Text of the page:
We have an ugly metal shed in the back part of our yard. From the patio, we get a clear view of its big, beige sidewall. This winter, I’ve been carefully thinking about something I can do to help obscure the shed from view of the patio. I like the idea of covering it with plant material, and for a brief time, I considered making it into a living wall, though I think doing so might be a bit too heavy for the shed and the extra weight could hurt it structurally.
My next logical thought was to plant some kind of vine at the base of the wall and let it ramble up the side, but I don’t want to have to install a trellis for a twining plant, like a clematis, a climbing rose or an annual vine. I need something that will cling to the metal wall all on its own. The area is also primarily shade.
After doing a bit of research, I’ve come up with the perfect plant: a climbing hydrangea. I’ve seen this plant many times before, and though it takes a few years to bloom, I’m willing to be patient because the results are worth it.
Climbing hydrangea (Hydrangea anomala petiolaris) is a native of Asia. It produces aerial roots along the stems, allowing the plant to cling to fences, arbors, trellises, buildings and even trees much like the ubiquitous English ivy. At maturity, climbing hydrangeas can reach 30 to 50 feet high and 5 to 6 feet wide.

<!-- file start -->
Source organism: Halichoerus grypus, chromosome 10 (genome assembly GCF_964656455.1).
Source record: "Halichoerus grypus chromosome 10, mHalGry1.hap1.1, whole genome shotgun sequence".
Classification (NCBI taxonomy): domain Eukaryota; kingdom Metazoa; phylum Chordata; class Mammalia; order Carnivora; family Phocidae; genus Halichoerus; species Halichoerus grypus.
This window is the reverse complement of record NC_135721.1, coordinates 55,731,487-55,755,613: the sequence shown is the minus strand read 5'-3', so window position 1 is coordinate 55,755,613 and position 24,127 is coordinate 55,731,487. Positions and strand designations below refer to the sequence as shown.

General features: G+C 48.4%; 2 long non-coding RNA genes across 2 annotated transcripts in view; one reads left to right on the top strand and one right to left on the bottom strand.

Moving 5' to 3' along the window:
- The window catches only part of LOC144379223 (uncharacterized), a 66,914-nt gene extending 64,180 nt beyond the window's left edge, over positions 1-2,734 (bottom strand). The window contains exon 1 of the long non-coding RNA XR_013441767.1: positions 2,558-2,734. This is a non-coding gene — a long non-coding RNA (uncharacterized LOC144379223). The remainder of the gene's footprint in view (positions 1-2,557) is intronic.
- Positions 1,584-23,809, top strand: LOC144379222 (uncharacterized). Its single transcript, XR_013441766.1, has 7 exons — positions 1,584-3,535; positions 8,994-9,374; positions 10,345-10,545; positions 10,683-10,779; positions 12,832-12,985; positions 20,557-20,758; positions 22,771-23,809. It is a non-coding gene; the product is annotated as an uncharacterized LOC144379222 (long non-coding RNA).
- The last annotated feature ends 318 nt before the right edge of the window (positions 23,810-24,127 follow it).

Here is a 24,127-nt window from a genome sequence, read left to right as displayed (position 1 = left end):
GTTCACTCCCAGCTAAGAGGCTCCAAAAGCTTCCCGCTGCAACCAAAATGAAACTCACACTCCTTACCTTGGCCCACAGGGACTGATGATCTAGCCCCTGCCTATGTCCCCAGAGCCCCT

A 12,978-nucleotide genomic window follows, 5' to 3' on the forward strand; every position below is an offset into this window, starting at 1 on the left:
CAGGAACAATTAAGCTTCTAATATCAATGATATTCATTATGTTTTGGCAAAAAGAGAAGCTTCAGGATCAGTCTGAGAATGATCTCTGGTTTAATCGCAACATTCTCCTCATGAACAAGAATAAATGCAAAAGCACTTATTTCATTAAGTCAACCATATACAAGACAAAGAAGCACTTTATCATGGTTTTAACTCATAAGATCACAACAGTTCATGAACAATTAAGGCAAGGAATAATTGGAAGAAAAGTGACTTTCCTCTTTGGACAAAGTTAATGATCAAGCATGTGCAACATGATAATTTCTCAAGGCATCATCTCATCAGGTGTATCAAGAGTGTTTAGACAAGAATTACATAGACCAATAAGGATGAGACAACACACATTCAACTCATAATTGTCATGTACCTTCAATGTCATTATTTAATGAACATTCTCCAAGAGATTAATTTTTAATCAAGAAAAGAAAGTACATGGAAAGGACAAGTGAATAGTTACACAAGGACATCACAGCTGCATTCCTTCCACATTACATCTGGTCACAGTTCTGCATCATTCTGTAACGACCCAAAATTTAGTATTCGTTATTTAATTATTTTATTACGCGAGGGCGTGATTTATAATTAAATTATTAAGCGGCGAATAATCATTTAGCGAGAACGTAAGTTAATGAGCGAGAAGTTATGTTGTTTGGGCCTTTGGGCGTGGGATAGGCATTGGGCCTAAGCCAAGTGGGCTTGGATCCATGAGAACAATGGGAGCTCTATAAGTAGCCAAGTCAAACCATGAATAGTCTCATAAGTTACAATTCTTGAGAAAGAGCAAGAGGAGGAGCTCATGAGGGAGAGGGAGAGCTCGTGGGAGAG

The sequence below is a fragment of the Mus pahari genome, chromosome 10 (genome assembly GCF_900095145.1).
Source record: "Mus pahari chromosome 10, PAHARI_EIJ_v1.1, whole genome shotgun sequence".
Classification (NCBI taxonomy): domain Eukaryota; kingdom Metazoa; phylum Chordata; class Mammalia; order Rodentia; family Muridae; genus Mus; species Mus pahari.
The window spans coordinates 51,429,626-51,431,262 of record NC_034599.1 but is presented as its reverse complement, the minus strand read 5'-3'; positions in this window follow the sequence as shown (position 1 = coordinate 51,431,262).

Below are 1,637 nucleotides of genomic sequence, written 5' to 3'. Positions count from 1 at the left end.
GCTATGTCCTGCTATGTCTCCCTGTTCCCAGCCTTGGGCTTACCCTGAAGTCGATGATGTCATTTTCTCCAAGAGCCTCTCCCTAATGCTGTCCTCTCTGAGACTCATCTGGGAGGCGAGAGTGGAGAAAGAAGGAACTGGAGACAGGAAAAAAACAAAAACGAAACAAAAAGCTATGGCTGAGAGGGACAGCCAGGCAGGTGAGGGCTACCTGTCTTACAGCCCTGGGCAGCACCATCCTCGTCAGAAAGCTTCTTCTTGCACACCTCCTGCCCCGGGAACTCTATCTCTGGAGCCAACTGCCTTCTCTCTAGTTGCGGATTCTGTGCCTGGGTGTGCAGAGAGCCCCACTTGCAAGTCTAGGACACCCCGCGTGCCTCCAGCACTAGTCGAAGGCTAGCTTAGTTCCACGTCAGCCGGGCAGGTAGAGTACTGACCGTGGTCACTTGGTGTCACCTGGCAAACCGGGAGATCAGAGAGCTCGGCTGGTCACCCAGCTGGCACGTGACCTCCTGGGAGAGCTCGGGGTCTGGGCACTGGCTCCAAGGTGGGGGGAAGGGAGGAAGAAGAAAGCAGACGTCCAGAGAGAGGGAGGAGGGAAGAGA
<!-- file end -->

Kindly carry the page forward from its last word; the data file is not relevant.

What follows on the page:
The leaves of climbing hydrangeas are glossy green and heart-shaped, and though this vine is deciduous, the plant is lovely even in the dead of winter due to its cinnamon-colored bark. Climbing hydrangea will tolerate full shade but partial sun is best: the north or east side of a building or the dappled shade of a tree canopy are its favorite places. Our shed wall faces west but is largely shielded by trees, so it should be a perfect fit.
Climbing hydrangea’s large, flat, lace-cap flowers are creamy white and appear in early summer. As I said, they are notorious for taking their time to arrive, with a normal first appearance being five to six years after planting. They are worth the wait, though, because once they do decide to show up, there’s no stopping them and the plant will be smothered in beautiful blossoms every year.
The flowers are formed on year-old wood, meaning the growth that occurs this year will produce next summer’s flowers. This means that any pruning needs to take place immediately after the plant flowers, in early summer. Pruning in spring, fall, or winter removes potential flower buds.
I’m considering a new variety that has recently entered the market: Firefly climbing hydrangea has unique variegated foliage—dark-green leaves with a broad creamy yellow margin—that makes a stunning backdrop for its creamy white flowers. I think the variegation would look beautiful in this particular location.
Get more of Jessica’s favorite garden picks on HobbyFarms.com:
- How to Grow Apples in Tight Spaces
- 3 Easy-to-Grow Houseplants to Boost Indoor Health
- 3 Native Shrubs Anyone Can Grow
- Yarrow: A Garden Spotlight Bees Will Love